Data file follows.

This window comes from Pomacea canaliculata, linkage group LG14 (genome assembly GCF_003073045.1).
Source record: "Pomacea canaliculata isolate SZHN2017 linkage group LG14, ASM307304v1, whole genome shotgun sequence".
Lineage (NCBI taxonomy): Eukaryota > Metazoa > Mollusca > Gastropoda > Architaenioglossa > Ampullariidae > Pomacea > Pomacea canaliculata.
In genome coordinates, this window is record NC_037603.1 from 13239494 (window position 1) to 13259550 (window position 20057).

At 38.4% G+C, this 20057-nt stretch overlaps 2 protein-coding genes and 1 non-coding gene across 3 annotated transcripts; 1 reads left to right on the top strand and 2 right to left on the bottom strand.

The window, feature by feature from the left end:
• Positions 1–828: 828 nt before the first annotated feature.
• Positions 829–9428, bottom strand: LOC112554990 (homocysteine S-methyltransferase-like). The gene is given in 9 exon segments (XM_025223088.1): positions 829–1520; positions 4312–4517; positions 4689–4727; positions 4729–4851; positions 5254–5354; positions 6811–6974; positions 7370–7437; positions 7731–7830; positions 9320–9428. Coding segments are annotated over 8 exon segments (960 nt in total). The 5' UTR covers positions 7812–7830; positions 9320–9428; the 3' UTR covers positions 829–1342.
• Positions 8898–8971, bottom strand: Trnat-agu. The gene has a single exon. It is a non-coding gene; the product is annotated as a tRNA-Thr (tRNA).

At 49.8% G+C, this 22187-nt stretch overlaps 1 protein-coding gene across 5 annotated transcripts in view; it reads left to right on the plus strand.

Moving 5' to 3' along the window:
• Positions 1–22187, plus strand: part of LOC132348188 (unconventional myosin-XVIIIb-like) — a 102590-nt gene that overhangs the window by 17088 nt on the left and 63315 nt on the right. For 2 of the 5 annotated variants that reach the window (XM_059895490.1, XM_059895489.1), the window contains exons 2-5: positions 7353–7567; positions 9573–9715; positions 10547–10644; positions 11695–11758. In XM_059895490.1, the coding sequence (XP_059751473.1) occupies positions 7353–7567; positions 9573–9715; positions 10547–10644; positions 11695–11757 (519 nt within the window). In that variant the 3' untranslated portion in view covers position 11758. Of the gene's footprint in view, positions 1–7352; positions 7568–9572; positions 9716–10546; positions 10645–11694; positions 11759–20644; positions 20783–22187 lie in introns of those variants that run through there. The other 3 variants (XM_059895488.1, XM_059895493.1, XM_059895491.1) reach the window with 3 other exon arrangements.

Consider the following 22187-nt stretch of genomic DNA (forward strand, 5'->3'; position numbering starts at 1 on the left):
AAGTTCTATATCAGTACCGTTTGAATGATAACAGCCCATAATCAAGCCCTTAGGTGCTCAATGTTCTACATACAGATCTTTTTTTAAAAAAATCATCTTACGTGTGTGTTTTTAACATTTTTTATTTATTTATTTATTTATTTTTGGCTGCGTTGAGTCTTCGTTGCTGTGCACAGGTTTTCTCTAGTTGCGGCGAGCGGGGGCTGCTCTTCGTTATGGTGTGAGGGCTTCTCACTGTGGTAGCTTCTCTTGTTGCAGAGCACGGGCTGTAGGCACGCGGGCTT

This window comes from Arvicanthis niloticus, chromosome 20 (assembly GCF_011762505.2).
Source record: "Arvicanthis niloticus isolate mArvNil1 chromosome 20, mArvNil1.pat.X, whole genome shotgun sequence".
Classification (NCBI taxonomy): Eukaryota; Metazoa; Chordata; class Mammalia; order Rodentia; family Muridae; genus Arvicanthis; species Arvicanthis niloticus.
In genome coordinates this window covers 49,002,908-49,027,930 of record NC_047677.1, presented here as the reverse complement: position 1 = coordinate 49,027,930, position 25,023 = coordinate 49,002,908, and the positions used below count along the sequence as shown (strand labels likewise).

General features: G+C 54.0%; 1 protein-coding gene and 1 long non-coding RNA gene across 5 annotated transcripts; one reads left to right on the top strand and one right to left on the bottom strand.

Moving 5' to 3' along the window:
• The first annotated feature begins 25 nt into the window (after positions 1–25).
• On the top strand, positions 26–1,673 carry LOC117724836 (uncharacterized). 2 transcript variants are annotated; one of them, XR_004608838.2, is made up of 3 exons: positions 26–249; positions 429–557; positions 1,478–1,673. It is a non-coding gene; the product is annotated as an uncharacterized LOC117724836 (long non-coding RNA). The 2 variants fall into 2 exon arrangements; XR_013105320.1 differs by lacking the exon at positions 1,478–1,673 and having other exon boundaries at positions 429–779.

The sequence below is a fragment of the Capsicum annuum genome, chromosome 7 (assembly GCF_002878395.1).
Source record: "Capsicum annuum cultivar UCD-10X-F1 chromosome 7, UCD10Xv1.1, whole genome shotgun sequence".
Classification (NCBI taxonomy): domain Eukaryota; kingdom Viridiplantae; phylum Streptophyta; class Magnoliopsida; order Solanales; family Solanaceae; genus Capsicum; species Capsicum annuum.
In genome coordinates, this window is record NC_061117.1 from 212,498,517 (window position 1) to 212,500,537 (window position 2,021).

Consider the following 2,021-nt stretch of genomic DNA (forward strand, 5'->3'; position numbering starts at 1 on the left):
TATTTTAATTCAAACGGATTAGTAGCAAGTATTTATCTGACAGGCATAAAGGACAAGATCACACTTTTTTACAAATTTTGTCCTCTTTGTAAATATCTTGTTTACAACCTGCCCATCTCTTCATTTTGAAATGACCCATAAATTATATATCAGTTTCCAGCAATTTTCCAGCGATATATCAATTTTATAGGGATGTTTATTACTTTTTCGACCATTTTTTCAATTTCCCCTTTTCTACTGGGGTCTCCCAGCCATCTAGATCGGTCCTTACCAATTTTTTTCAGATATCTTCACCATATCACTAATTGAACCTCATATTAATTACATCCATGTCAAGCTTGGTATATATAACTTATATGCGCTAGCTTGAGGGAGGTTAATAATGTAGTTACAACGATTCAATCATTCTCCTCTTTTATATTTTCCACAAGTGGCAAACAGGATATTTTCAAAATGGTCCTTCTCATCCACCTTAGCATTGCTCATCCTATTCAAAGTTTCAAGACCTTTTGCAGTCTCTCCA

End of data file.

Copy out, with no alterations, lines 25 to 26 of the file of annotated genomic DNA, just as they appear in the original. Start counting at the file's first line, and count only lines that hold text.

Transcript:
Classification (NCBI taxonomy): domain Eukaryota; kingdom Viridiplantae; phylum Streptophyta; class Magnoliopsida; order Solanales; family Solanaceae; genus Capsicum; species Capsicum annuum.
In genome coordinates, this window is record NC_061117.1 from 212,498,517 (window position 1) to 212,500,537 (window position 2,021).